Service tips for first responder fleets
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Service tips for first responder fleets


With the end of the current pandemic nowhere in sight and its impact on the availability of repair service providers, now more than ever it is of the utmost importance to keep the fleets of first responder vehicles serviced and on the road at all times. As light-duty diesels are the choice vehicles for first responders and essential workers due to their power, fuel efficiency and long life, diesel fuel injectors play a vital role in providing these performance characteristics.

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You will frequently find Ford Power Stroke, Ram Cummins and GM Duramax engines powering ambulances, food service delivery trucks and a number of other mission critical vehicles 24/7. These occupations have one thing in common: they are very tough on their vehicles. They may frequently run the engine very hard or they may leave the vehicle idling for an extended period, adding hours on the engine. Consequently, it is imperative that you have a proper maintenance program to maximize uptime and mitigate repairs.

Here are some suggested tips to help you maximize uptime while reducing maintenance costs:

  • Invest in the right diagnostic equipment for the engines in your fleet. The diagnostic tools will help pinpoint the right components that need repair. For example, an injector with high leakage can affect the pressure supplied to other cylinders. Troubleshooting this blind will lead to unnecessary parts and labor costs.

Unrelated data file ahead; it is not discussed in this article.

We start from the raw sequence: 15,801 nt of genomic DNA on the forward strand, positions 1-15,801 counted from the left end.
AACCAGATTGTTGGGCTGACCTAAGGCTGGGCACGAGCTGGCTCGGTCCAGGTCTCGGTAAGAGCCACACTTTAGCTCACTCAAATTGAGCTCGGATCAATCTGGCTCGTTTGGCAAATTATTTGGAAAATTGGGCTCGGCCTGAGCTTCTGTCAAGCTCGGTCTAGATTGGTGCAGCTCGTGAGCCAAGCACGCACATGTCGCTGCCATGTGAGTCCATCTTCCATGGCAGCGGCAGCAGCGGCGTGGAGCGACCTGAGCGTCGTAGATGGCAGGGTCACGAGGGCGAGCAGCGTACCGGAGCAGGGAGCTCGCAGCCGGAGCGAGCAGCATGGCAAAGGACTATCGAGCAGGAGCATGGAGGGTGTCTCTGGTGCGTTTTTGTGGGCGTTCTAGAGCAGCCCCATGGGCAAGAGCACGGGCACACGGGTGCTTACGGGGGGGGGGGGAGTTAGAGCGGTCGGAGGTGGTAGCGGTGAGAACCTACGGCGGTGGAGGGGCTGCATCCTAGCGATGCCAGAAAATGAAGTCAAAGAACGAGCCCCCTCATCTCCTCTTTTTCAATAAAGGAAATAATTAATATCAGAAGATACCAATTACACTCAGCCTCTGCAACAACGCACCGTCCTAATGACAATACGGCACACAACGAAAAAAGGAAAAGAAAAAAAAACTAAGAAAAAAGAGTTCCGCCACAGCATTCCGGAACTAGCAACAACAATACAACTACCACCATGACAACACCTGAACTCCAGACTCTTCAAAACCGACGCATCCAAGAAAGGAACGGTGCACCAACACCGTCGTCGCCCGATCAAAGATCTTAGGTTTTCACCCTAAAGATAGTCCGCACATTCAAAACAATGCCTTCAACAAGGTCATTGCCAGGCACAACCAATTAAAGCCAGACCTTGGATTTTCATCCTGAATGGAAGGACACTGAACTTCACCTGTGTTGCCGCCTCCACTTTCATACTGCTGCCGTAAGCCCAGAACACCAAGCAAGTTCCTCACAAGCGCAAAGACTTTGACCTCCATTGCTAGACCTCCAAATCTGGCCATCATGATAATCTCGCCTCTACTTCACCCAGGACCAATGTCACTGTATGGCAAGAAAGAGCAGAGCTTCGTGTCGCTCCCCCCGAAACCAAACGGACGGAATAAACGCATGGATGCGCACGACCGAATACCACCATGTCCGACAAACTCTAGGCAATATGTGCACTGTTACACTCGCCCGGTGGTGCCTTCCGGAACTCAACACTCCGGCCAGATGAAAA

• Keep up to date on modern engine technologies. Modern engines are adding to the complexity and the number of injectors returned for reman due to DEF contamination is significant. DEF, as a water-based fluid, can cause major damage to a fuel system if it is accidentally added. It crystallizes and rusts inside the pumps and injectors. Partial replacement of the fuel systems leaves DEF in the system that can then cause component failures in the future. A full replacement of the entire fuel system from tank to injector is the only way to be sure that it is removed.
  • Be strategic about your time and repairs. While you have the engine dismantled, think about what else can be replaced now to prevent further downtime later. Consider replacing a bank of injectors at one time to spread the labor costs of the job across other repairs.
  • Keep track of your core returns and make sure they are returned within their eligibility. Core returns keep the remanufacturing process going and helps reduce your costs on replacement components. The pile of parts in the corner of the workshop can be a goldmine for you. Build a relationship with a core broker, they can help identify those parts that have value.
  • Tell vehicle users that after running a diesel hard to always idle the vehicle for several minutes before cutting power. While running a vehicle hard during mission-critical times, such as an ambulance transporting a patient to the hospital, the vehicle when stopped, should have adequate time to cool down. Shutting down the engine immediately may lead to damage to the injectors which can suffer from ‘heat soak’ where unburned fuel or lubricating oil or can form carbon deposits over time.
  • Lastly, excessive idling can lead to deceptively dirty oil. Long idle times may not be reflected in the oil change maintenance interval mileage. Dirty oil may also affect certain injectors efficiency, such as the 6.0L Power Stroke, causing loss of power or an increase in fuel consumption. Preventative maintenance is the best maintenance to enhance fleet uptime and avoid costly repairs.

This article was contributed by Phil Vince, manufacturing engineering lead, PurePower Technologies.

Fleet Equipment Magazine